Two months ago, while working a story on M. Night Shyamalan’s career, I called up every Internet clip and video analysis I could find about the director, who is known for his twist endings (The Sixth Sense, Unbreakable, Signs).

In the course of reporting the story, a prelude to Shyamalan’s latest film, Glass, I came upon a number of videos breaking down the new film — including the twist ending — which hadn’t even been released yet.

That didn’t stop sneak preview viewers from spilling more than the twist ending. The videos spelled out every twist. Every unexpected turn was revealed, dissected and analyzed. There were a half-dozen surprises in the film, at least. Some video critics warned they were going to spill the movie’s secrets. Some did not.

By the time I walked into the movie, I knew every turn the flick was going to make, from character revelations to battle outcomes.

I enjoyed the movie, but couldn’t help but wonder whether spoilers had cast a shadow of bias over my viewing. It certainly ensured a surprise-free couple of hours. The tension was a non-factor. Still, the spoilers had alerted me to Shyamalan’s break from comic book tradition with Glass — which perhaps biased me to like the movie.

Regardless of this particular movie, spoilers have become such a reality in film that, to enjoy one, you pretty much have to avoid computers, cell phones and TV sets till you’ve seen the film.

What would Hitchcock think about the development, I wondered. This has to be crazy-making for suspense directors like Shyamalan, John Carpenter, Wes Craven, and on. Just this weekend, Jordan Peele’s movie Us raked in $70 million on its opening weekend, breaking multiple records for a suspense film. So spoilers didn’t appear to hurt the bottom line.

Still, on a lark, I decided to do similar research this weekend on the movie, which ends with a twist on which the film squarely rests.

So I turned on YouTube on Saturday. The first video recommended was entitled “The ending of Us explained.” The video was done by a group called Looper, a wildly popular movie website and online channel. The movie opened at midnight Thursday. The video was posted about 4 p.m. ET on Friday. Within its first four hours, it had more than 15,000 views.

The video aired without warning viewers of spoilers ahead, and the six-minute video broke down every key scene in the flick, as well as the identity of the mysterious villain. A cursory look uncovered a half dozen other similar videos. Then I went to Wikipedia and looked up the movie. There, too, was a page-long synopsis of the movie, including the surprise ending. All within 36 hours of its opening.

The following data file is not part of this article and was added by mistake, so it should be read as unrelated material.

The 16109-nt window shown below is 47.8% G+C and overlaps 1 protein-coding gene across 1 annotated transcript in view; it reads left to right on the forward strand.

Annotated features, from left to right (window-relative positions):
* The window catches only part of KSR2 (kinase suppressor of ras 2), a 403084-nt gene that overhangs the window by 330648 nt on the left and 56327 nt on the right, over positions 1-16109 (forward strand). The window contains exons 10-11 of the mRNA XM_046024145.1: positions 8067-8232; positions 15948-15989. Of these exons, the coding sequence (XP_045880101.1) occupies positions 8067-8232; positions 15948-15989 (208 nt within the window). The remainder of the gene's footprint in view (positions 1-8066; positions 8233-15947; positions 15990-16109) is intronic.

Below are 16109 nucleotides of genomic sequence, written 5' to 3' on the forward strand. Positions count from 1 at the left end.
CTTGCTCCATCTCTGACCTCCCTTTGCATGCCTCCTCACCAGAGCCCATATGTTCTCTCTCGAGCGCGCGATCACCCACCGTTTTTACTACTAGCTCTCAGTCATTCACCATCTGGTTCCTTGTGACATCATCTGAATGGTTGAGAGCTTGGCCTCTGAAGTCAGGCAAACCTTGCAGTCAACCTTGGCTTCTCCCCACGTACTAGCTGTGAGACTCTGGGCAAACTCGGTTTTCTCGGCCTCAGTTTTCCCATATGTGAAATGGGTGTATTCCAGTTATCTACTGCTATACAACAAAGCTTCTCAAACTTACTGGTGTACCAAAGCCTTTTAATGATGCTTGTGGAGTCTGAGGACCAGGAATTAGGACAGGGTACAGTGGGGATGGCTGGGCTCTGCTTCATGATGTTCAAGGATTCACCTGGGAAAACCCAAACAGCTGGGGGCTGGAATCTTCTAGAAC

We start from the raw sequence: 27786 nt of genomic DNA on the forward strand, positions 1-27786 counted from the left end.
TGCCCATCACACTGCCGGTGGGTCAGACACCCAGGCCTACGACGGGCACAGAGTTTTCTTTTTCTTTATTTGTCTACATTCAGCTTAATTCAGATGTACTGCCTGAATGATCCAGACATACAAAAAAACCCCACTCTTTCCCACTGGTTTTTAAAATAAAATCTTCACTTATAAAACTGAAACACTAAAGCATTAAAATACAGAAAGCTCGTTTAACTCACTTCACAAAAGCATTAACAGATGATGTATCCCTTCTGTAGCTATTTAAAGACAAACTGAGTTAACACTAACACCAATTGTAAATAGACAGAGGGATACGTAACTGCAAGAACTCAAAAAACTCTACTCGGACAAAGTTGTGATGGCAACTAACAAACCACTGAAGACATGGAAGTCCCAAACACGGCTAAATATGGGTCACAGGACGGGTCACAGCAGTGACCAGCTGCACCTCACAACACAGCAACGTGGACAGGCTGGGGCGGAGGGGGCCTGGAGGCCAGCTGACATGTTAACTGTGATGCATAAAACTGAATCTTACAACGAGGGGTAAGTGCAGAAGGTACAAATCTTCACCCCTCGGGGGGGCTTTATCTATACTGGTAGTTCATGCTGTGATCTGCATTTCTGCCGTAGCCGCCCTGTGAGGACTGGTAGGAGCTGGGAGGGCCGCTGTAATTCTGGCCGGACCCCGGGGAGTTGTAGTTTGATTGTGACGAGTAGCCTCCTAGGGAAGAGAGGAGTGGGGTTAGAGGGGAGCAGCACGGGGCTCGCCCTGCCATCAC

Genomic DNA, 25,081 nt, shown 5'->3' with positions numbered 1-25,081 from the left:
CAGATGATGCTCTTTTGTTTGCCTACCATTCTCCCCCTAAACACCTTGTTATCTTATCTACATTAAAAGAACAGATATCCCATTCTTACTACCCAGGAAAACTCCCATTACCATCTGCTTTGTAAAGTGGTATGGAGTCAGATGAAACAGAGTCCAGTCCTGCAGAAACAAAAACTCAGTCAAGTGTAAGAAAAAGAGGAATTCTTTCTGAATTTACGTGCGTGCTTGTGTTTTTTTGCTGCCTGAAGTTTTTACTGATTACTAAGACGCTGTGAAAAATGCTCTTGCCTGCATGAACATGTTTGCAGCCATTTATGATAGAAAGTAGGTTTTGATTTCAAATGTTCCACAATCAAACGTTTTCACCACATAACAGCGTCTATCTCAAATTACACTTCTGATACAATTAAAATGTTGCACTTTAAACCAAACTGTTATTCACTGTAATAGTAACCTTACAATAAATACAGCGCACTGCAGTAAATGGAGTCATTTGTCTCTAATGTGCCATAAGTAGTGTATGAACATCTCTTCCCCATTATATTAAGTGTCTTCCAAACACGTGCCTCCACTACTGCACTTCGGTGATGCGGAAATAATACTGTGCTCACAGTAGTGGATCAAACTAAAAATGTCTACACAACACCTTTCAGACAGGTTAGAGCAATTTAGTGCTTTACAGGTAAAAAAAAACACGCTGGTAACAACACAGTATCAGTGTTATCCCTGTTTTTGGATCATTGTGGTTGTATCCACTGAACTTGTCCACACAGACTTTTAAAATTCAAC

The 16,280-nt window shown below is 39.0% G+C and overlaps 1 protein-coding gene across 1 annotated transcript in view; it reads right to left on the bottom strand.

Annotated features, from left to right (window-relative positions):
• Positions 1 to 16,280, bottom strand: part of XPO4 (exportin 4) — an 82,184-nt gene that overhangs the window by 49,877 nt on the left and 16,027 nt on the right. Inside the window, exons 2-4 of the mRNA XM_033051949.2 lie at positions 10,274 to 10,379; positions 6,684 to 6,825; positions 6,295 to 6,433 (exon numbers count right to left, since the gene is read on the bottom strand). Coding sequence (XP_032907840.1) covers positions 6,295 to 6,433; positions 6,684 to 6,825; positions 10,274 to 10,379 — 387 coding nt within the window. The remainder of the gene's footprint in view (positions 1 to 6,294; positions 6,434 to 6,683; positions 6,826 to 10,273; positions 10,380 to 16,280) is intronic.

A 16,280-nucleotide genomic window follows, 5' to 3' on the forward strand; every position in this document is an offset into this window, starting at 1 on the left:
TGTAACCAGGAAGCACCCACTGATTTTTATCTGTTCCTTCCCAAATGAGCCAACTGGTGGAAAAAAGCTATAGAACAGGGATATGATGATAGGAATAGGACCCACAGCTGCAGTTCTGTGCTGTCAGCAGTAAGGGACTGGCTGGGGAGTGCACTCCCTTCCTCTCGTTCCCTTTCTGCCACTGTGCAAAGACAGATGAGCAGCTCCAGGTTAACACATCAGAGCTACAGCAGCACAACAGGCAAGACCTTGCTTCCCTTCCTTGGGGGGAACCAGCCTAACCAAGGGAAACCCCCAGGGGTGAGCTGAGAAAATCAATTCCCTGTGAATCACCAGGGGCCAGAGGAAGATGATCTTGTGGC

What’s happening here? Remember when you had to hear someone tell you of  The Sixth Sense! Or The Crying Game? Go all the way back to Citizen Kane or Psycho. Some of Hollywood’s most iconic moments stem from rugs being pulled beneath viewers’ feet. Imagine your reaction if a friend told you in the mid-80’s, “You gotta see The Empire Strikes Back! It’s got great effects! And I can’t believe Darth Vader is Luke Skywalker’s father!” (oh, spoiler alert). You’d likely punch your friend in the face.

But spoilers have become so pervasive in movies some YouTubers are recording their reactions literally seconds after stepping from the theaters. And perhaps that’s inevitable. Maybe word-of-mouth is like the phone booth and mailbox; short for this world. Our laptops have become our water coolers, Facebook our hair salons, Twitter our barber shops.

The overall effect on movies is hard to gauge, though some signs are ominous. A recent study by VU University Amsterdam in the Netherlands found that spoilers may not ruin an experience entirely, but can reduce suspense and decrease overall enjoyment of a film.

In a study of 412 college students, scientists found that movies that had been spoiled were rated as less moving, less thought-provoking, and less successful at drawing the viewer into a narrative world and providing an immersive experience. The effects of story spoilers were “consistently negative,” Benjamin Johnson, an assistant professor and study coordinator, said in a statement.

“Our study is the first to show that people’s widespread beliefs about spoilers being harmful are actually well-founded and not a myth,” Johnson said. “Instead, we surprisingly found that for all the outcomes, spoilers were detrimental.”

The study did not recommend solutions, nor even suggest one was possible in the immediacy of an internet era. But Hollywood may have no choice but to act: Despite annual box office records, most of the increase is due to inflation. Actual movie attendance is down about 10% over the last 20 years, according to If that trend continues, studios may be on the receiving end of a disastrous spoiler.